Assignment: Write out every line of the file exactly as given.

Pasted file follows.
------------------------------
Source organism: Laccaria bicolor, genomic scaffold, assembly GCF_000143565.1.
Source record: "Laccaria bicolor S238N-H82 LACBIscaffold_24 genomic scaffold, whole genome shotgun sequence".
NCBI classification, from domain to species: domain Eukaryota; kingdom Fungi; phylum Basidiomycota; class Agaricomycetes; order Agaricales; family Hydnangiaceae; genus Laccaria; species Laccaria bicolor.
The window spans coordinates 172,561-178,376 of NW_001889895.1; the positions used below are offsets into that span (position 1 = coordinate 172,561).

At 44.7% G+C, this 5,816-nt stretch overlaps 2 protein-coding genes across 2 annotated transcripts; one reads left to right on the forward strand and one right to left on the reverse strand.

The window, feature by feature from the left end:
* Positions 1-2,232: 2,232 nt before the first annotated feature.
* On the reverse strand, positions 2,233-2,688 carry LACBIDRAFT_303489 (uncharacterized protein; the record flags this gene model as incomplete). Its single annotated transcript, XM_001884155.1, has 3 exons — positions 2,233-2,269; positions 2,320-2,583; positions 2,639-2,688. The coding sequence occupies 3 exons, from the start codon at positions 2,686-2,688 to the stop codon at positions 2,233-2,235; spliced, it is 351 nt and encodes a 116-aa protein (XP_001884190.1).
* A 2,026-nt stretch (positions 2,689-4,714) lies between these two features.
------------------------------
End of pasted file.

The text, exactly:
Source organism: Laccaria bicolor, genomic scaffold, assembly GCF_000143565.1.
Source record: "Laccaria bicolor S238N-H82 LACBIscaffold_24 genomic scaffold, whole genome shotgun sequence".
NCBI classification, from domain to species: domain Eukaryota; kingdom Fungi; phylum Basidiomycota; class Agaricomycetes; order Agaricales; family Hydnangiaceae; genus Laccaria; species Laccaria bicolor.
The window spans coordinates 172,561-178,376 of NW_001889895.1; the positions used below are offsets into that span (position 1 = coordinate 172,561).

At 44.7% G+C, this 5,816-nt stretch overlaps 2 protein-coding genes across 2 annotated transcripts; one reads left to right on the forward strand and one right to left on the reverse strand.

The window, feature by feature from the left end:
* Positions 1-2,232: 2,232 nt before the first annotated feature.
* On the reverse strand, positions 2,233-2,688 carry LACBIDRAFT_303489 (uncharacterized protein; the record flags this gene model as incomplete). Its single annotated transcript, XM_001884155.1, has 3 exons — positions 2,233-2,269; positions 2,320-2,583; positions 2,639-2,688. The coding sequence occupies 3 exons, from the start codon at positions 2,686-2,688 to the stop codon at positions 2,233-2,235; spliced, it is 351 nt and encodes a 116-aa protein (XP_001884190.1).
* A 2,026-nt stretch (positions 2,689-4,714) lies between these two features.